President Joe Biden said on Thursday that the United States would defend Taiwan against a Chinese military invasion, a departure from the longstanding U.S. policy of “deliberate ambiguity” on the subject.
In a CNN town hall, when directly asked if U.S. troops would intervene to save Taiwan if needed, Biden answered that they would.
“We have a commitment to that,” the president claimed, although the United States has never officially made such a commitment. In a later statement clarifying the president’s remarks, the White House claimed that the U.S. policy with regard to Taiwan had not changed.
“The US defense relationship with Taiwan is guided by the Taiwan Relations Act,” a White House spokesman said, referring to the 1979 law outlining Washington’s relations with the island after its diplomatic recognition of Beijing. “We will uphold our commitment under the Act, we will continue to support Taiwan’s self-defense, and we will continue to oppose any unilateral changes to the status quo.”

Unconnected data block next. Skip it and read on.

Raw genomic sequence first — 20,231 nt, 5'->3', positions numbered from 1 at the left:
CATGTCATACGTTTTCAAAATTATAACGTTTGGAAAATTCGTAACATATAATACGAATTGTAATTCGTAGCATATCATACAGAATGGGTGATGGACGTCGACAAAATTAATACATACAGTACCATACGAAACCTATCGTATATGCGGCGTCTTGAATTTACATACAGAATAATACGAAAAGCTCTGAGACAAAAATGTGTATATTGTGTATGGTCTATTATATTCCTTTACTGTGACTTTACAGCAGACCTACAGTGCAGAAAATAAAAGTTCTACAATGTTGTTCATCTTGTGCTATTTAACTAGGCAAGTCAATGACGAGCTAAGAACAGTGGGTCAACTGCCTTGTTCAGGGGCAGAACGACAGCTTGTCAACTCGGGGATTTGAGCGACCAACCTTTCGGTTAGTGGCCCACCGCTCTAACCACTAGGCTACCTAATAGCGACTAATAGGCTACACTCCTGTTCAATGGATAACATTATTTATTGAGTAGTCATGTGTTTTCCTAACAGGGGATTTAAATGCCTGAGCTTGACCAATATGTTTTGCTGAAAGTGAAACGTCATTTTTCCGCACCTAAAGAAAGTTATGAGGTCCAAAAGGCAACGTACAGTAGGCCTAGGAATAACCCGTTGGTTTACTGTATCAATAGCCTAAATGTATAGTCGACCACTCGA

The “deliberate ambiguity” policy, which the United States. has maintained in various forms since its recognition of China in 1978, is effectively a compromise position that prevents the United States from having to choose between firmly committing to defend Taiwan and firmly rejecting doing so. If such a commitment is made explicit, then Taiwan could gain the political backing to overtly secede from mainland China, harming U.S.-China relations and potentially leading to war. If, on the other hand, the U.S. confirmed that it would not defend Taiwan, it would increase the incentive for China to invade. Strategic ambiguity, and the U.S. declaration that it recognizes the principle of “one China”—although it has never specified which version of China—serves to maintain the status quo and protect U.S. interests in East Asia.
Taiwan has been governed separately from mainland China since 1949 when the ruling Kuomintang lost the Chinese Civil War and fled to the island. Although it functions as a de facto independent country, Beijing has always regarded it as a wayward province and has committed to returning it to the country’s rule—if necessary by force.
Tensions between China and Taiwan, which have seen periods of escalation and de-escalation, have ramped up in recent months, as China celebrated the centennial anniversary of the founding of the ruling Communist Party. President Xi Jinping declared on October 9 that the reunification of China would “definitely be fulfilled” in the near future.
In recent weeks, dozens of Chinese aircraft have conducted overflights of Taiwan’s “Air Defense Identification Zone,” an area outside its airspace over which it claims some legal rights.
Trevor Filseth is a current and foreign affairs writer for the National Interest.